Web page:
Automatic doors: the simple technology that could help stop coronavirus spreading

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Some architects don’t like the look of automatic doors but, given their safety, that is hardly a reason not to mandate their use, says Geoff Hanmer of the University of Adelaide.

New research in the New England Journal of Medicine suggests that SARS CoV 2, which causes the disease known as COVID-19 coronavirus, is more stable on plastic and stainless steel than on cardboard or copper:

“The longest viability of both viruses was on stainless steel and plastic; the estimated median half-life of SARS-CoV-2 was approximately 5.6 hours on stainless steel and 6.8 hours on plastic.”

This is disquieting news for building designers and the manufacturers of door hardware and taps, who have traditionally used stainless steel or chromed brass under the common (but incorrect) impression that they provide an unfriendly environment for bacteria and viruses.

They are certainly relatively easy to clean, at least to the human eye, but taps and door pulls in public toilets and door hardware in apartment common spaces and lift buttons are not cleaned between every use.

With this in mind, it is concerning to see just how many doctors’ surgeries and dedicated coronavirus facilities in Australia and elsewhere still appear to be equipped with manual hinged doors with stainless steel or chromed brass handles and push plates, both inside and out.

Doctors’ surgeries have door handles

It is clear from the available research that this type of touch point poses a risk of transmission, particularly in placers where a significant proportion of users will be ill with a virus, if not SARS CoV 2.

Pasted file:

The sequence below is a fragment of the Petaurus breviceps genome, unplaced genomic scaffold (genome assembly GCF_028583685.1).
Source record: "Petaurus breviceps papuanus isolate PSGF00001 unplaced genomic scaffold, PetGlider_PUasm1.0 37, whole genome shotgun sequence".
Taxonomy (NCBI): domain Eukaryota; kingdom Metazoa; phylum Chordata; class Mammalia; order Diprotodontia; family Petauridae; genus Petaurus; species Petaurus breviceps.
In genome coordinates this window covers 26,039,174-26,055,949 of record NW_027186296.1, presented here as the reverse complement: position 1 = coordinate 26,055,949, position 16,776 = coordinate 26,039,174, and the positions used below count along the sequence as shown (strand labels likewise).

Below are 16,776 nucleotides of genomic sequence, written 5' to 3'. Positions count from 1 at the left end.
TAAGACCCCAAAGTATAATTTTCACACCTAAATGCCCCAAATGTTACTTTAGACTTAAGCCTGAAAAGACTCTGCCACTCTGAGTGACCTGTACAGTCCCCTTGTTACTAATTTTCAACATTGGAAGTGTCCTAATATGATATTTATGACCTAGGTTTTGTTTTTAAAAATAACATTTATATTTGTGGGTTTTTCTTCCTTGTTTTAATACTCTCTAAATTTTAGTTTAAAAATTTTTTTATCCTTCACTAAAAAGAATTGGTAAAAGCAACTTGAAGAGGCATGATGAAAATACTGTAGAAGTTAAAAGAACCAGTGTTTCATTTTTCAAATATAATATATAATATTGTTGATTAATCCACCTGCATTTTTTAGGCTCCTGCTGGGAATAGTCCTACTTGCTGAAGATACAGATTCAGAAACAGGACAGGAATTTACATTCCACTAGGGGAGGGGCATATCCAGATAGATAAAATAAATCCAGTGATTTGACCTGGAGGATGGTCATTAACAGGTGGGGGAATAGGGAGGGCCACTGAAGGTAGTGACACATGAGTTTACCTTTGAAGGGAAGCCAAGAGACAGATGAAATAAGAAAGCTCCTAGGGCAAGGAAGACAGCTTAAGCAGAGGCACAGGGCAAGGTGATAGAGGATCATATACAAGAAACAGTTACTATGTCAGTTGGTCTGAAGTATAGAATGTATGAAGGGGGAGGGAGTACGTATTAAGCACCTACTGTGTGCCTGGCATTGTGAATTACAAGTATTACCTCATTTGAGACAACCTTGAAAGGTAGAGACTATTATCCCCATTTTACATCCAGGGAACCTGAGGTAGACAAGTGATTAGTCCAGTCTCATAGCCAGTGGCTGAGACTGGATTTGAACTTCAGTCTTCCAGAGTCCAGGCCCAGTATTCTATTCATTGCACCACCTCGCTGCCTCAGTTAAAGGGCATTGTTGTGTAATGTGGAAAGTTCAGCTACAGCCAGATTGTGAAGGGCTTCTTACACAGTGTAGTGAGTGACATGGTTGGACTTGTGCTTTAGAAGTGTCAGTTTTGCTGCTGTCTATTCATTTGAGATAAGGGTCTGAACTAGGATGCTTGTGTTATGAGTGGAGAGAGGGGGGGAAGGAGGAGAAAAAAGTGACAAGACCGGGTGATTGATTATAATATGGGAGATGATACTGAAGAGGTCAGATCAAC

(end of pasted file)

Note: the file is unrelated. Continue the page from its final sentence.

Door handles, door pushes, lift buttons, flush buttons, taps and hand dryer buttons are all typically made from hard materials, including stainless steel and plastic.

While SARS CoV 2 is a uniquely hazardous bug, other common viruses and bacteria, including the common cold and the rotaviruses that cause gastrointestinal infections, are also transferred by touch points in buildings.

This is unnecessary given that simple technology exists that can obviate the problem.

Automatic doors are cheap and safe

While the lifts and reinforced concrete were probably the most significant technical developments for buildings in the 19th century, the development of a reliable automatic door was, alongside mechanical air-conditioning, one of the two most significant technical developments for buildings in the 20th century.

Similarly, we now have reliable technology to automatically flush toilets, dispense hand wash and operate taps.

Even if we can’t afford an automatic door on the outer doors of public toilets, the least we can do is plan the doors to open outwards so the doors can be opened with our elbows, or eliminate the doors entirely by making the entrances U-shaped.

Our reluctance to install them is odd

In the current crisis, we ought to be consider propping open high-traffic doors in public buildings, retrofitting powered door openers or simply removing them. We can use keys, pens and elbows to operate lift buttons.